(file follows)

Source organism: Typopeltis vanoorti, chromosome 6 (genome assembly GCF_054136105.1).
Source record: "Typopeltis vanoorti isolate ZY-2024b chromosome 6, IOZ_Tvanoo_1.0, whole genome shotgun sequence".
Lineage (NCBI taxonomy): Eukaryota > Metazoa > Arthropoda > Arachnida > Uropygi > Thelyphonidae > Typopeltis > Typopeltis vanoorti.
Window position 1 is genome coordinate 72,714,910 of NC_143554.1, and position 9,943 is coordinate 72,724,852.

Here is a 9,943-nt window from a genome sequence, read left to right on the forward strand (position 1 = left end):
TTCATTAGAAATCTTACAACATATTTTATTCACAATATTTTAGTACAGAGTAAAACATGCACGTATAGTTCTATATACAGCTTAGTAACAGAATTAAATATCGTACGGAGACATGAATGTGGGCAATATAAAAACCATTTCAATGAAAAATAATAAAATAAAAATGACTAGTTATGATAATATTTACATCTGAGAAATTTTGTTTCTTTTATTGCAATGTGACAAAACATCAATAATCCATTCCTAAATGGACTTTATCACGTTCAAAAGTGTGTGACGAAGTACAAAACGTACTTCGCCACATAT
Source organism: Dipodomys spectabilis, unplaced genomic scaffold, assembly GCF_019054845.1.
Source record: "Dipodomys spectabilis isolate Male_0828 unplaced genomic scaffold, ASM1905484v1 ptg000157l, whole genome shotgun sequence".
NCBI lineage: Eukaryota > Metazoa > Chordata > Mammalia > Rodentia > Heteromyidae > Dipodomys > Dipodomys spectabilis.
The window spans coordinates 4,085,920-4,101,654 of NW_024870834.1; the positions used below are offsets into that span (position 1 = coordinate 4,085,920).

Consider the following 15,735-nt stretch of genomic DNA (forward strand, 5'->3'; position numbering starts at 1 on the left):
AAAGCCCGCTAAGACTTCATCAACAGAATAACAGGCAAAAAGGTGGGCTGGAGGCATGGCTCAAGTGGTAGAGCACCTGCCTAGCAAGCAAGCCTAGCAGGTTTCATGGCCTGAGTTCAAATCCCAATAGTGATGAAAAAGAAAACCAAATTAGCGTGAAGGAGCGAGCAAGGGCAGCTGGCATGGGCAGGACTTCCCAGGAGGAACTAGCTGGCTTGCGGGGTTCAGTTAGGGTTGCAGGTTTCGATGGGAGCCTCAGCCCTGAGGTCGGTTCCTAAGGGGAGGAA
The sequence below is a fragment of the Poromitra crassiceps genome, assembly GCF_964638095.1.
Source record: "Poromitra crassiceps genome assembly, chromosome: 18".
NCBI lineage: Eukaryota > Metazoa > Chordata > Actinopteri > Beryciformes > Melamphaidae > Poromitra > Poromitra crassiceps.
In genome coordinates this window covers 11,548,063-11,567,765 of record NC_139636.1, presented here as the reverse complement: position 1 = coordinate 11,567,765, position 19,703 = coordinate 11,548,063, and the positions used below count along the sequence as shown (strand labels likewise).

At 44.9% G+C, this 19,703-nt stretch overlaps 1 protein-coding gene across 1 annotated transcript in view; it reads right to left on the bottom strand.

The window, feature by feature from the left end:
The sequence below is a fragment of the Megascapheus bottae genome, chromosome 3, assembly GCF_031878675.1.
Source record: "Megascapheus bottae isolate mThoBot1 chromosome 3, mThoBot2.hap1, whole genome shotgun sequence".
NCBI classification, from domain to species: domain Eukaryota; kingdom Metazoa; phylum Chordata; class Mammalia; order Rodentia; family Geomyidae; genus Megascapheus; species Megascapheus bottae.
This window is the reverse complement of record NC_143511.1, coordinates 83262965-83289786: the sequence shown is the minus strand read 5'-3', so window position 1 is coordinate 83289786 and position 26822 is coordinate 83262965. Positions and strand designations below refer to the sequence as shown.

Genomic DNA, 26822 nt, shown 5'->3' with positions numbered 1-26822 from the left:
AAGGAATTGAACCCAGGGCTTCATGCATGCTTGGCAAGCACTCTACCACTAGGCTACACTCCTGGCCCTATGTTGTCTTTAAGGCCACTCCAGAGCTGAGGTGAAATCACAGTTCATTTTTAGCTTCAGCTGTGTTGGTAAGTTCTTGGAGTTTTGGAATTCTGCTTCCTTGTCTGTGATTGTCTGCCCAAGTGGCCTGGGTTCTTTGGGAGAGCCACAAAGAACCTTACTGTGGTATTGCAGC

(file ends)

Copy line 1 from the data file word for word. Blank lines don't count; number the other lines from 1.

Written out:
Source organism: Typopeltis vanoorti, chromosome 6 (genome assembly GCF_054136105.1).